Climate-related financial disclosures as a key step to drive the greening of the international financial system are increasingly embodied in decision makings of central banks (e.g., Bank of England, Banque de France), MDBs (e.g., EBRD), and across economic sectors. Some governments, including the UK, have announced the introduction of fully mandatory TCFD-aligned disclosure in the coming years. Although the motivation behind mainstreaming climate-related risks into business activities is certainly clear, how to use scenario analysis to assess climate risks to the economy—particularly at industry level—remains largely underexplored. This project will offer one of the first in-depth sectoral-level climate scenario analyses that encompass both transition and physical sources of climate risks. By examining climate-related risks in the hard-to-decarbonise aviation sector, this project will not only support more efficient capital-allocation decisions for airports and airlines, but will also inform policy makers on key policy interventions that could help the aviation industry to fulfill net-zero transition, while simultaneously preparing them for increasing climate adaptation challenges.     


WP1: Mapping Climate Risks in Aviation

  • Undertake desk-based research to map all climate-related risks in aviation, providing a scientific-evidence based database.
  • Conduct an extensive review of climate science, social science, and transport economics literature on the most appropriate metrics to quantify the climate-related risks that are relevant to the aviation sector.
  • Output: a paper on ‘Mapping the Climate Risks in Aviation and Their Quantification Measures’.

WP2: Heathrow Case Study on Stakeholder Perspectives

  • Use a qualitative approach to comprehensively test the resilience of the UK’s aviation sector to climate-related risks identified from WP1.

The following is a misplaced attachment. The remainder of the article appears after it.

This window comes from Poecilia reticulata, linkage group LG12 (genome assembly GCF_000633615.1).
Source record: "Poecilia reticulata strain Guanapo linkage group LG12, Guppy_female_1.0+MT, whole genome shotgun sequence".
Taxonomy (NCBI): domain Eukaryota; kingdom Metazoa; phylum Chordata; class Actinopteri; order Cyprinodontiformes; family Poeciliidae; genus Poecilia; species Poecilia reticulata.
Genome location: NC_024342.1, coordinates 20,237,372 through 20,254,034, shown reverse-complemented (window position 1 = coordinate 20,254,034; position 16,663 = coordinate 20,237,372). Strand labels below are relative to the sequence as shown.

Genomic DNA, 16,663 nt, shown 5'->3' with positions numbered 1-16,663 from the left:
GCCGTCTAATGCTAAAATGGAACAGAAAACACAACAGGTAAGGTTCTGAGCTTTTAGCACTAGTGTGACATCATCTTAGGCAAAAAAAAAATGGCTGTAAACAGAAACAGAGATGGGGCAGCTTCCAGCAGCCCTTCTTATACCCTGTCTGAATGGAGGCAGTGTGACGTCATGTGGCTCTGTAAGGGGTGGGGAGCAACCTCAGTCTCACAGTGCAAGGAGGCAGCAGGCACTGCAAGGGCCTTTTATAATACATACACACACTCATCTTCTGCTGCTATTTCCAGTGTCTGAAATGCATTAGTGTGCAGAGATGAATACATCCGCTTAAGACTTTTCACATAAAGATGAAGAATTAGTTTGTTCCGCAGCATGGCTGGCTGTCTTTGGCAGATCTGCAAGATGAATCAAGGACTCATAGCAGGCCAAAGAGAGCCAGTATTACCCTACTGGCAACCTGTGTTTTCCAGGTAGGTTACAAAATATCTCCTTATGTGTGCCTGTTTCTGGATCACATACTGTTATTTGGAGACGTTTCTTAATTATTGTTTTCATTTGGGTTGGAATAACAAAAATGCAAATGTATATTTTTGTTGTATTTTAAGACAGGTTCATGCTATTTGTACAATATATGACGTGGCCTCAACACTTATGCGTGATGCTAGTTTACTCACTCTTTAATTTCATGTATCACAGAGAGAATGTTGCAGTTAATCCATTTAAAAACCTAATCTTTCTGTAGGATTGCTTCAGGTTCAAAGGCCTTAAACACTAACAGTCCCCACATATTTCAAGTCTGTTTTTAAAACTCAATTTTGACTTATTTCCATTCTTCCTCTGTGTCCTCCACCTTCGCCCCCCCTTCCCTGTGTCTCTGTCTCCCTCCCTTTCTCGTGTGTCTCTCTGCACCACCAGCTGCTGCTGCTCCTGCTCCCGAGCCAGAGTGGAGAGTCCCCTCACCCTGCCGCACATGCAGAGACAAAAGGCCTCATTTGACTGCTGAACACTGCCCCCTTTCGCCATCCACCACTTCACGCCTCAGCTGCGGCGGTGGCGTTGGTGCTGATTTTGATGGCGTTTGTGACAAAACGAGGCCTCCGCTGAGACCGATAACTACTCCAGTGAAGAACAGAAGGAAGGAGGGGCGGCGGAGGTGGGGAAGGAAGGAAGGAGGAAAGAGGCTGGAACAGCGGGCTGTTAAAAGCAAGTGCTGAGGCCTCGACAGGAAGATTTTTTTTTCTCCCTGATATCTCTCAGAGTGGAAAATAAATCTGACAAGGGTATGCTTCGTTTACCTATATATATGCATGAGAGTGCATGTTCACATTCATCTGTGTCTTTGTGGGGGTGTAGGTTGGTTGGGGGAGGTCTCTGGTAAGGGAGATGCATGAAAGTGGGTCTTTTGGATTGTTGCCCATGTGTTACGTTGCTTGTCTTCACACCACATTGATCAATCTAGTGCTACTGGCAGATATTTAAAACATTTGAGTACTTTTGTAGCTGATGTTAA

• Undertake a case study that involves questionnaires and semi-structured interviews with stakeholders from airports, airlines, and aircraft manufacturers.
  • Output: an in-depth analysis to ascertain the financial exposures of the aviation industry to climate-related risks, including stakeholder views of climate risks, their plans for climate risk management, and identifying an approach for estimating the material impact of climate change.

WP3: Framework Development and Modelling

  • Develop a TCFD-aligned framework with aviation-specific climate scenarios that integrate transition and physical risks in aviation.
  • Model and test actionable strategy to help the aviation sector enhance its management of climate-related financial risks.
  • Output: a paper on key government interventions to support the UK’s aviation sector to fulfil its net-zero commitment and to implement adequate adaptation plans to minimise the physical impact of climate change.

Collaborators and funding

This work is supported by a philanthropic gift from Heathrow.


Dr Bojun Wang

The Prince of Wales Global Sustainability Fellowship in Climate Risk in Aviation, supported by Heathrow


“A net-zero carbon emission aviation by 2050 is a promise that the UK aviation sector collectively made to the public. Challenges to achieve this ambitious goal are immense, and one of the central pieces is to better understand the climate-related risks in aviation and to ensure the right information is available for airports and airlines to make long-term investment decisions on infrastructure and technology development.”

Dr Bojun Wang